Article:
Acupuncture gone wrong - Jamaican doctors save life of Caymanian woman whose lungs collapsed after botched treatment
The collapse of her lungs following acupuncture treatment could have been fatal for one Caymanian woman, had it not been for the quick intervention of two Jamaican doctors who treated her when she was rushed to the Cayman Islands Hospital.
Both Dr Shomari Blake, a senior resident, and Dr Omar Felix, a surgeon, said a collapsed lung, or pneumothorax, as it is medically termed, is something they were used to treating while they worked at major hospitals in Jamaica.
But whereas it was often caused by a gunshot wound or from a stabbing incident here, it was the needles used during an acupuncture session that caused Debbie Pennington-Ebanks to start experiencing difficulties breathing.
"Apparently, one of the needles used on the back caused her lungs to be punctured and she had severe chest pain and severe shortness of breath," Dr Blake told the Sunday Gleaner.
"If you get stabbed or shot, you would come immediately to the hospital and when we have the pneumothorax there, it is immediately drained and it is immediately treated," explained Dr Felix, who has been living in the Cayman Islands for the past five months.
"If you go for a procedure for acupuncture, you are not going to really be thinking that my lung is collapsed, so you are going to go home and then you will start to get short of breath and start to have difficulty, and then you wonder what's happening. You can die very quickly, because you are just not expecting that."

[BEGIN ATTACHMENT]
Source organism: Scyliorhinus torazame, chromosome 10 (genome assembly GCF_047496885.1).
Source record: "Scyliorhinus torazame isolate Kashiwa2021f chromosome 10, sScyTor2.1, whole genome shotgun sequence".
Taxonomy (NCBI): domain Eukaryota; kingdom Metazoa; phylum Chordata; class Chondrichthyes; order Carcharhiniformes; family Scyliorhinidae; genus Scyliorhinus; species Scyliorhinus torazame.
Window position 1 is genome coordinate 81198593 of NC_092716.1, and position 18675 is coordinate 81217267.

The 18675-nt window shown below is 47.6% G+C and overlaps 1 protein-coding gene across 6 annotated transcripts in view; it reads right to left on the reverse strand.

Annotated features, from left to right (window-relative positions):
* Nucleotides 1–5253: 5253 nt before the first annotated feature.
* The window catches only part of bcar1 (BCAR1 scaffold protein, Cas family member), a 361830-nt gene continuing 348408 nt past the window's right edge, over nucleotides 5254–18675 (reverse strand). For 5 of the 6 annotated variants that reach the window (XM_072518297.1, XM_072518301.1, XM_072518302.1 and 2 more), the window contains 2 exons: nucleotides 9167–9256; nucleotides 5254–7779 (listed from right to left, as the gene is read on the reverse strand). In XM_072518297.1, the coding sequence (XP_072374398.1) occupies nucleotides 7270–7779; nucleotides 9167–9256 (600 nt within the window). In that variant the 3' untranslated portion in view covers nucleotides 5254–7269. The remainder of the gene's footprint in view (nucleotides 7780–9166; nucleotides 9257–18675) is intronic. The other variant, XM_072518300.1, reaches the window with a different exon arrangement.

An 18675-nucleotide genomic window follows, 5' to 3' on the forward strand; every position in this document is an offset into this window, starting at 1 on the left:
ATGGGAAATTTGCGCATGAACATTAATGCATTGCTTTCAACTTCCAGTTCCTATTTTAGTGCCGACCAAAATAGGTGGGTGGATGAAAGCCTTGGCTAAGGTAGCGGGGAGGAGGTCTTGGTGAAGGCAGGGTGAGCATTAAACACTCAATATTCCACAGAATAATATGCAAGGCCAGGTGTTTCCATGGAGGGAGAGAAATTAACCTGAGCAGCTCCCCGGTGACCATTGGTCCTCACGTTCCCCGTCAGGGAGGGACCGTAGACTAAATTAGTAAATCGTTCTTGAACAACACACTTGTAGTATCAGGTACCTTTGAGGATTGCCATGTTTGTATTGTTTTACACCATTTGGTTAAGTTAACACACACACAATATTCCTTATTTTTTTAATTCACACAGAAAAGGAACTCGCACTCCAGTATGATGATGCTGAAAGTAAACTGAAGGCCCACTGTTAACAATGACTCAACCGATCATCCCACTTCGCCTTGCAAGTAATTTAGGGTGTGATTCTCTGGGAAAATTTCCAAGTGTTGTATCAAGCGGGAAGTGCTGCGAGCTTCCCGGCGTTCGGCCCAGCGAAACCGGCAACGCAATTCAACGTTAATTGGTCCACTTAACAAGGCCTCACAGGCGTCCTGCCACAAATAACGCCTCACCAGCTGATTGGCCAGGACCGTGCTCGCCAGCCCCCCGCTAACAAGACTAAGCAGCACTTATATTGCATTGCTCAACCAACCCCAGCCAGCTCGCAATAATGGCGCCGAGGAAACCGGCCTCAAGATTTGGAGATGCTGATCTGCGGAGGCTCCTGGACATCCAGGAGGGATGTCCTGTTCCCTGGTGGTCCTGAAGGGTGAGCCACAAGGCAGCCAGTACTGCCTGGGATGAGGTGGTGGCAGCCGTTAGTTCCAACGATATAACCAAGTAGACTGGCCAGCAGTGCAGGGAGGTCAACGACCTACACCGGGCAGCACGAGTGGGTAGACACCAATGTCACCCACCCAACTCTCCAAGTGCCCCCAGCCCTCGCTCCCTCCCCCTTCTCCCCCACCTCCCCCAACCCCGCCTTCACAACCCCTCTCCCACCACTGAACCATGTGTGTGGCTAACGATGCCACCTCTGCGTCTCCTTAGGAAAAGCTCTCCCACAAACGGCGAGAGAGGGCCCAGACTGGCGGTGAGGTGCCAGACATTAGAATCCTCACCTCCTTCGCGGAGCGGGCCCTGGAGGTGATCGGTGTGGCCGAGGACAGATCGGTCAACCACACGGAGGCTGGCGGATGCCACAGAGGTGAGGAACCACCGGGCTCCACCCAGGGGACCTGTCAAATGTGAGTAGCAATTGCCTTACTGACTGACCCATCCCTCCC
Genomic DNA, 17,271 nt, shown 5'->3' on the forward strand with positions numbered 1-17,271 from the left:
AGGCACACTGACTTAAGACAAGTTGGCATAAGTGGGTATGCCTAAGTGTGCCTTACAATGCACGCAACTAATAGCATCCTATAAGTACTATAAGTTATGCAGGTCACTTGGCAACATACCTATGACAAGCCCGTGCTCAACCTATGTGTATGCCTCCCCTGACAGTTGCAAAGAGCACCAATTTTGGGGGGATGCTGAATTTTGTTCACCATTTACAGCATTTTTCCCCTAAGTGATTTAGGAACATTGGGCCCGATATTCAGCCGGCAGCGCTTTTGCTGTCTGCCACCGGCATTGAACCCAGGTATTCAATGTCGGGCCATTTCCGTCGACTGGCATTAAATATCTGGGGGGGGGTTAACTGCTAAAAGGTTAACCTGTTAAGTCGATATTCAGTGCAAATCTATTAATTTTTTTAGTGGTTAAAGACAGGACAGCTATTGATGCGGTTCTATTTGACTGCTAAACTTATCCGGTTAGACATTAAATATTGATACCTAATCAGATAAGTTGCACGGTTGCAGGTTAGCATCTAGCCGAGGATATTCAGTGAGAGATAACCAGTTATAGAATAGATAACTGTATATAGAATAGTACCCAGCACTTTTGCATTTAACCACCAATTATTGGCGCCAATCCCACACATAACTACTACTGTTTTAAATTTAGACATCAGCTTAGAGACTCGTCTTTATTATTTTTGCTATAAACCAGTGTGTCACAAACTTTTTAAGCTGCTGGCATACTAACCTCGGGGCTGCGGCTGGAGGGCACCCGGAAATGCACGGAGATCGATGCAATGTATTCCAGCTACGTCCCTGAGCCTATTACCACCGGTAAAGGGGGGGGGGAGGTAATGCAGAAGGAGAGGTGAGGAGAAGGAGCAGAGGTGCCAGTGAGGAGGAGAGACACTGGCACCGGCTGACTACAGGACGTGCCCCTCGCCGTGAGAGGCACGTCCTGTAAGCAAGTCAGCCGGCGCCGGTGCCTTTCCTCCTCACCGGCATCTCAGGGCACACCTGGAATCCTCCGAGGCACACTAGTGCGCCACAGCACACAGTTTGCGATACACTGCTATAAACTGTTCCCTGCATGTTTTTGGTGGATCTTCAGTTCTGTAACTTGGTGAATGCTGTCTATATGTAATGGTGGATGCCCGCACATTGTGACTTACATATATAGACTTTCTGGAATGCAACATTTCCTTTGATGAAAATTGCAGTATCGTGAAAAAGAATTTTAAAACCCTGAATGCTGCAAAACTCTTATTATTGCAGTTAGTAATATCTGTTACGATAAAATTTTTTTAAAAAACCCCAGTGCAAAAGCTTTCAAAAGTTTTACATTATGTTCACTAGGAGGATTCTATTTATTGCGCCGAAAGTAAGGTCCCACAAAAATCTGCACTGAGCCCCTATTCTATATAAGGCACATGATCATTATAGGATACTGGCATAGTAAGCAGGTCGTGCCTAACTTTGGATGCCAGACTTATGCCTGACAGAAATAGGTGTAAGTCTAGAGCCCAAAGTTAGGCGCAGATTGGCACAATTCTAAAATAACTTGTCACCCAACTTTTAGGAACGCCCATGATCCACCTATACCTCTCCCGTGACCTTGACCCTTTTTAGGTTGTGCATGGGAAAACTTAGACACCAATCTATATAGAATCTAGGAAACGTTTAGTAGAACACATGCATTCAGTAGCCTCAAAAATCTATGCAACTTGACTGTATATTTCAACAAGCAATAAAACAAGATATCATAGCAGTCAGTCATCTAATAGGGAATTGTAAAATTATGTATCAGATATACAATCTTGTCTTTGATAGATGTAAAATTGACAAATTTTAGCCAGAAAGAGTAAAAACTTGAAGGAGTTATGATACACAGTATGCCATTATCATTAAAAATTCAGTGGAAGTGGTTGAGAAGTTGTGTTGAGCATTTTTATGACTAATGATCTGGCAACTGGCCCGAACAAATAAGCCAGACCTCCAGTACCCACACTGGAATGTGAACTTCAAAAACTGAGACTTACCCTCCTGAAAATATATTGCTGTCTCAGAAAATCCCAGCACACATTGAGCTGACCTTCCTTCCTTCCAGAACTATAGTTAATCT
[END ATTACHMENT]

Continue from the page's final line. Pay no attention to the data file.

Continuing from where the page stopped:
SAVING LIVES DAILY
He continued, "When you have pneumothorax, you actually have the sensation that you are going to die. It is a feeling of impending doom."
The doctors said saving lives is something they do daily, but their valiant efforts in this particular case have been making headlines in the Cayman Islands after Pennington-Ebanks publicly thanked the doctors and staff at the hospital for saving her life last month.
According to media reports, she started having difficulties breathing after returning to work following the acupuncture procedure. An x-ray done at the hospital confirmed that her lungs had collapsed and she was referred by an emergency room physician for treatment.
Both Drs Blake and Felix then carried out a life-saving manoeuvre that allowed them to drain the air from Pennington-Ebanks' chest wall, so that her lungs could be expanded.
"What we did for her, which was unusual, was that we did a minimal invasive technique, so that would cause her less pain and the cosmetic outcome would be improved, as opposed to doing it the regular way that would require a bigger incision," explained Dr Felix.
Both doctors are graduates of Campion College and worked together at the University Hospital of the West Indies as well as the Kingston Public Hospital.
Dr Blake worked at several clinics in Kingston and St Andrew and was at one point the president of the Clinical Doctors Association. Living in the Cayman Islands for a year now, he is currently a student at the University of the West Indies, Mona campus, where he is pursuing his doctor of medicine degree in Family Medicine.